Sunday, August 31, 2014

"The Decisive Moment"

One late afternoon recently I was working at my computer and happened to glance up at the window nearby. Though the shade was pulled down half way, the sun was streaming through the panes, and my stained glass butterfly was fully lit by the filtered rays. I’d never noticed this before, as usually the shade is all the way up or it’s dark and no light is coming in. The butterfly was glowing so beautifully in the gentle light that I had to stop my work and simply stare.
            After a few moments, I decided to take a picture. I felt some internal struggle about this, because I was in the middle of writing an article and it occurred to me that I should finish first and then fetch my camera. But a little voice inside seemed to call to me, “Do it now!” So I spent the next few minutes fiddling with angles and settings until I got a shot I liked. I stared at the butterfly for a short time after that and then went back to work.
            A bit later, after I’d finished writing, I glanced back up at the window and noticed that the light had passed, and the butterfly wasn’t glowing any more. In photography, they call what had just happened “the decisive moment,” the moment when you click the perfect shot, when everything in your subject’s expression and form lines up perfectly, and you are able to capture the essence of the moment on film. The French photographer Henri Cartier-Bresson, who is considered the father of photojournalism, coined the phrase. Of course, I had more than an instant to capture the image of my butterfly above, but had I not put down my work when I did I'd have missed the opportunity entirely.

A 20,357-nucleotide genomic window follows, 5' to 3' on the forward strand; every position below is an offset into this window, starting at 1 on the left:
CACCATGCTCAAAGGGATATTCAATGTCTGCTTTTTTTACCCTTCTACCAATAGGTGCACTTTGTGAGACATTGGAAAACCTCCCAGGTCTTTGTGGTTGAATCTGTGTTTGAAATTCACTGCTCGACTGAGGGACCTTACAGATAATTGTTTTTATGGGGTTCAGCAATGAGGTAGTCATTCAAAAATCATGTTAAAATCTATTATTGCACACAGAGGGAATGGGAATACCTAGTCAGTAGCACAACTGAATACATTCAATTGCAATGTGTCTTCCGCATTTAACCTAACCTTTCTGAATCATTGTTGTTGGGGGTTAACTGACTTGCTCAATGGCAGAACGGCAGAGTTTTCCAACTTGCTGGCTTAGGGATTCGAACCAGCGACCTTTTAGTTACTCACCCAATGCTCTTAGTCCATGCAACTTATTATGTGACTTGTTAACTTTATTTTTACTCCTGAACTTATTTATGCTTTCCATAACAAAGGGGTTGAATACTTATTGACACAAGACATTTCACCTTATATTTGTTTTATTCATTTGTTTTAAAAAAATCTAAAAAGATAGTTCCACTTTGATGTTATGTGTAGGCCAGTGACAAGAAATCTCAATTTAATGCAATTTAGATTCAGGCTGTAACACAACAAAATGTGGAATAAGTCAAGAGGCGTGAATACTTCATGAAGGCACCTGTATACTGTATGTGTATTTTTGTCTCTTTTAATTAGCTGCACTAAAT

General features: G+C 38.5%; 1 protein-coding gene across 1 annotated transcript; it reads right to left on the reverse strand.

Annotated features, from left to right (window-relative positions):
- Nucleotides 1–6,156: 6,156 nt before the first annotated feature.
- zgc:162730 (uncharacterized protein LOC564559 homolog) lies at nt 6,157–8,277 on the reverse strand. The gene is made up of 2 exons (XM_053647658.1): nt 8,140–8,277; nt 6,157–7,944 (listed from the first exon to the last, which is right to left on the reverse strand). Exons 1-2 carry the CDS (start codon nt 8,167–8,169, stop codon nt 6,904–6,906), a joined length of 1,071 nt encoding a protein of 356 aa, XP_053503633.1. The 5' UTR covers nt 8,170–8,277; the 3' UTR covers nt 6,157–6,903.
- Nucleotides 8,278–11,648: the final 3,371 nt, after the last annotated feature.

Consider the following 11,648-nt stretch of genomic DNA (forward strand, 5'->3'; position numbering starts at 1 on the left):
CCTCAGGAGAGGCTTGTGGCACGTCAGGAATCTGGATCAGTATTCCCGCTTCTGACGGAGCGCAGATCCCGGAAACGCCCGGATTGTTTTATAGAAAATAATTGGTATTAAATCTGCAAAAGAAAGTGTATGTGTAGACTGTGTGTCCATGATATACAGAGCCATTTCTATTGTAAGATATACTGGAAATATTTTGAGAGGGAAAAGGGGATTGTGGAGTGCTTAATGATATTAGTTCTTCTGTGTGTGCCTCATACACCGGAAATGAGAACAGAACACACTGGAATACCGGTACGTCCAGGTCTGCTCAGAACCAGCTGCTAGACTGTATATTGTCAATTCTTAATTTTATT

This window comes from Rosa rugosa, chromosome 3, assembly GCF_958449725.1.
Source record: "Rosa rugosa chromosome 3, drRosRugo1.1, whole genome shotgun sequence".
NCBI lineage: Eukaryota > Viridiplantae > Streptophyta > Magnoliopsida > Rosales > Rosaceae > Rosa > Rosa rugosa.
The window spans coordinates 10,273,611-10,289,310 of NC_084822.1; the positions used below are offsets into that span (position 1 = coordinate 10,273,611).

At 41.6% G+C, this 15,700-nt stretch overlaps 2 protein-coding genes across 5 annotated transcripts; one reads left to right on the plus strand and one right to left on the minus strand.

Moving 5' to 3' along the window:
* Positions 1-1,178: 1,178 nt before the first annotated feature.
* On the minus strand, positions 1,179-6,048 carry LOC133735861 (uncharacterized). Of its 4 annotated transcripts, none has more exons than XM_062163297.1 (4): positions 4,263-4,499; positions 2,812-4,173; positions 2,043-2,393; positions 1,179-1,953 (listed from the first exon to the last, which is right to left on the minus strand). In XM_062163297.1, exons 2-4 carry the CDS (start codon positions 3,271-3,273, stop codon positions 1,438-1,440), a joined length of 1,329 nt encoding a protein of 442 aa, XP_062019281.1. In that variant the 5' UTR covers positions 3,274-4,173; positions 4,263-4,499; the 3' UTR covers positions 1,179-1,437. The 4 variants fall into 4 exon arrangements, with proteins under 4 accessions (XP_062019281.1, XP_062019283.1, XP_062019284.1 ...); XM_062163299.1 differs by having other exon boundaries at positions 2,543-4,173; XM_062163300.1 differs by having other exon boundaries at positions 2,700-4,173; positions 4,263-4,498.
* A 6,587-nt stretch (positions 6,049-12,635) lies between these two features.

I often think about how easy it is to miss those “decisive” moments during an average day…about how often we’re looking up when just at our feet is an extraordinary flower, or how when we’re looking down we may miss a gorgeous heron soaring through the sky. I know we can’t be looking everywhere at once, but it certainly seems that too much time is spent staring at cell phones and computer screens these days, and while we’re preoccupied with our little worlds we may be missing so many things…sunlight streaming through the wings of glass butterflies, for instance.
            I’m going to make an effort to be more aware of the beauty all around me (even as I typed this last sentence a woodpecker flew into the treetop nearby, a yellow leaf fell from my pear tree onto its pine neighbor in a most graceful manner and a bee began buzzing from flower to flower on my Rose of Sharon). Perhaps it would be more productive to move my workspace away from the windows, but I think not. There is so much to see, and we don’t need to have a camera in our hands to register those exquisite images in our hearts.